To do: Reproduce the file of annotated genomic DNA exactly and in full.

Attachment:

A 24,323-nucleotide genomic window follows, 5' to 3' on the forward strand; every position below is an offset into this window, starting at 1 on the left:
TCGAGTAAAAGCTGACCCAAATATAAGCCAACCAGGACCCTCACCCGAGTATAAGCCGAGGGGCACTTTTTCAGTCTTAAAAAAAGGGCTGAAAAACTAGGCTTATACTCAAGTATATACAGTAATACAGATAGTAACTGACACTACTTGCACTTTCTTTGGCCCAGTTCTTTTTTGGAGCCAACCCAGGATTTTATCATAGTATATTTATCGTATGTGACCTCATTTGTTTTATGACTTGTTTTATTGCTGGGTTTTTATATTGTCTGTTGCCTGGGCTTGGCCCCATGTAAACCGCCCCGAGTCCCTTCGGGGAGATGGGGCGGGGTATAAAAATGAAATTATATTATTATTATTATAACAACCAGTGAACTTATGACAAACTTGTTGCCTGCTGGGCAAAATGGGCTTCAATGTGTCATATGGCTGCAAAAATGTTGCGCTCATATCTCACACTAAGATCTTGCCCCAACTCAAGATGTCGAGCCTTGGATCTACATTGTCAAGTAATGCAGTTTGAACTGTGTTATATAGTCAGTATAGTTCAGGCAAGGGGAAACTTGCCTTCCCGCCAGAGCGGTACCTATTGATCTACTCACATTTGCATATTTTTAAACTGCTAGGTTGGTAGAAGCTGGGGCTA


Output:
A 24,323-nucleotide genomic window follows, 5' to 3' on the forward strand; every position below is an offset into this window, starting at 1 on the left:
TCGAGTAAAAGCTGACCCAAATATAAGCCAACCAGGACCCTCACCCGAGTATAAGCCGAGGGGCACTTTTTCAGTCTTAAAAAAAGGGCTGAAAAACTAGGCTTATACTCAAGTATATACAGTAATACAGATAGTAACTGACACTACTTGCACTTTCTTTGGCCCAGTTCTTTTTTGGAGCCAACCCAGGATTTTATCATAGTATATTTATCGTATGTGACCTCATTTGTTTTATGACTTGTTTTATTGCTGGGTTTTTATATTGTCTGTTGCCTGGGCTTGGCCCCATGTAAACCGCCCCGAGTCCCTTCGGGGAGATGGGGCGGGGTATAAAAATGAAATTATATTATTATTATTATAACAACCAGTGAACTTATGACAAACTTGTTGCCTGCTGGGCAAAATGGGCTTCAATGTGTCATATGGCTGCAAAAATGTTGCGCTCATATCTCACACTAAGATCTTGCCCCAACTCAAGATGTCGAGCCTTGGATCTACATTGTCAAGTAATGCAGTTTGAACTGTGTTATATAGTCAGTATAGTTCAGGCAAGGGGAAACTTGCCTTCCCGCCAGAGCGGTACCTATTGATCTACTCACATTTGCATATTTTTAAACTGCTAGGTTGGTAGAAGCTGGGGCTA